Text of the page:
In George Orwell’s 1984, an unperson is someone who has been vaporized, whose record has been erased. Similarly, the North Korean defectors that Tim Franco portrays have decided to disappear, fleeing sometimes for ideological reasons and often out of despair.
The road to South Korea is dangerous and can take years, across the many different borders with Mongolia, Laos, Thailand and China. The travels of the people who do make it out are filled with the fear of being arrested and sent back to labour camps. Having arrived in South Korea, they often struggle to find a new identity; lost between their North Korean past and South Korean future.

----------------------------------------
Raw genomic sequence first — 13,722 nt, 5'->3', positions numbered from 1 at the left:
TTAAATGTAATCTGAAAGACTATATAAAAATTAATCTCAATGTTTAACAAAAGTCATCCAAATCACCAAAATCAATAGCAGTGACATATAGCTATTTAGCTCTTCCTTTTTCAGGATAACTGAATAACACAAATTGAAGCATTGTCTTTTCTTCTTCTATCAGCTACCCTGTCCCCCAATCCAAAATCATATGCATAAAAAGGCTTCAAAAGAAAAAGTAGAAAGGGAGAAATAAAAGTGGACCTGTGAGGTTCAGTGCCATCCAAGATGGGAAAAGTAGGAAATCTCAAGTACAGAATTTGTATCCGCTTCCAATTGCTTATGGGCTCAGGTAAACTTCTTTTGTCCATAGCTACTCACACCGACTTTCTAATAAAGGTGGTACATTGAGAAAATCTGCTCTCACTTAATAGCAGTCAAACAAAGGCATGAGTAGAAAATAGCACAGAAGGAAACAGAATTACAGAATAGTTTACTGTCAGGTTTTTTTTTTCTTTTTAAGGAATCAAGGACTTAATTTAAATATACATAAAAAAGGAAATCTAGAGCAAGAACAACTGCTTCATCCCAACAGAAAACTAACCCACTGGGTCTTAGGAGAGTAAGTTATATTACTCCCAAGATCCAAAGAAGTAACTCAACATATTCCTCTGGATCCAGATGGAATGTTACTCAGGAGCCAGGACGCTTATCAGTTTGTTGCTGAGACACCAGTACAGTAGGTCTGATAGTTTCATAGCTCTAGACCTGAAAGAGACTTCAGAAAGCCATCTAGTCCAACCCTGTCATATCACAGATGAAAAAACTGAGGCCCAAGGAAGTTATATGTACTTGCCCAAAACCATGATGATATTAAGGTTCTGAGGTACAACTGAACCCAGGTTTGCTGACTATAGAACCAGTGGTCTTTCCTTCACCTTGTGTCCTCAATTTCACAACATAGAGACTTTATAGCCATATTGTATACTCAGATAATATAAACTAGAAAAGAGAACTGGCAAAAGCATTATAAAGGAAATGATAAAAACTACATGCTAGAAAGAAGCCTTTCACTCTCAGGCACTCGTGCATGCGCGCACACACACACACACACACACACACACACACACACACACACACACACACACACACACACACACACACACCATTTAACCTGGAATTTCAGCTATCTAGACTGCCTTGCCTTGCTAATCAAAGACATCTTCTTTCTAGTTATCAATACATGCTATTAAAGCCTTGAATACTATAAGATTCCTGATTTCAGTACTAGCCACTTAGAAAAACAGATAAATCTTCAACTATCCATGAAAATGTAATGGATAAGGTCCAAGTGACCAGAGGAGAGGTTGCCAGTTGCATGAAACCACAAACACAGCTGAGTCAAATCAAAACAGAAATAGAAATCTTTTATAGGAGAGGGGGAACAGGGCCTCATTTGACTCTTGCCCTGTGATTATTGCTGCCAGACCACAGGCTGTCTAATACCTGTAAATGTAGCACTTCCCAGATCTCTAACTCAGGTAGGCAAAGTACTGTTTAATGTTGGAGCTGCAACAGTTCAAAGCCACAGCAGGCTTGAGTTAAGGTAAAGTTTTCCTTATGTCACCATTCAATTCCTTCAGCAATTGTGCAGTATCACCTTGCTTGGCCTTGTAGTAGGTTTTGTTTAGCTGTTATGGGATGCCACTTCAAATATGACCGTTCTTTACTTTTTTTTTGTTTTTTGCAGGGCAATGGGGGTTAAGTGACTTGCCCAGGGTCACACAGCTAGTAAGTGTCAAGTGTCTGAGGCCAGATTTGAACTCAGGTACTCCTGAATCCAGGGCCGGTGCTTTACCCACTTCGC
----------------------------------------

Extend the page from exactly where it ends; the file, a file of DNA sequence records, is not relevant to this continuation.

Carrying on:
To reflect this incredible transition, in documenting North Korean defectors photographer Tim Franco uses an analog material that is not supposed to exist: the negative of a polaroid revealed through a series of chemical purifications, resulting often in something uncertain and imperfect. In order to retrace the defector’s trails, Franco travelled to the crossing points where they made their escape, aiming to capture the diversity of landscape that is the background of North Korean defection.
Tim Franco is a French-Polish photographer born in Paris in 1982. In 2005, he moved to China where he started documenting the country’s incredible urbanization and its social impact while collaborating with newspapers such as Le Monde, the Wall Street Journal and the New York Times. In 2015, he published his first Monograph - Metamorpolis - the conclusion of five years of work on the rural migrations in the fastest urbanizing city in the world: Chongqing. In 2016, Franco moved to South Korea where he started working on a long term project about North Korean defectors.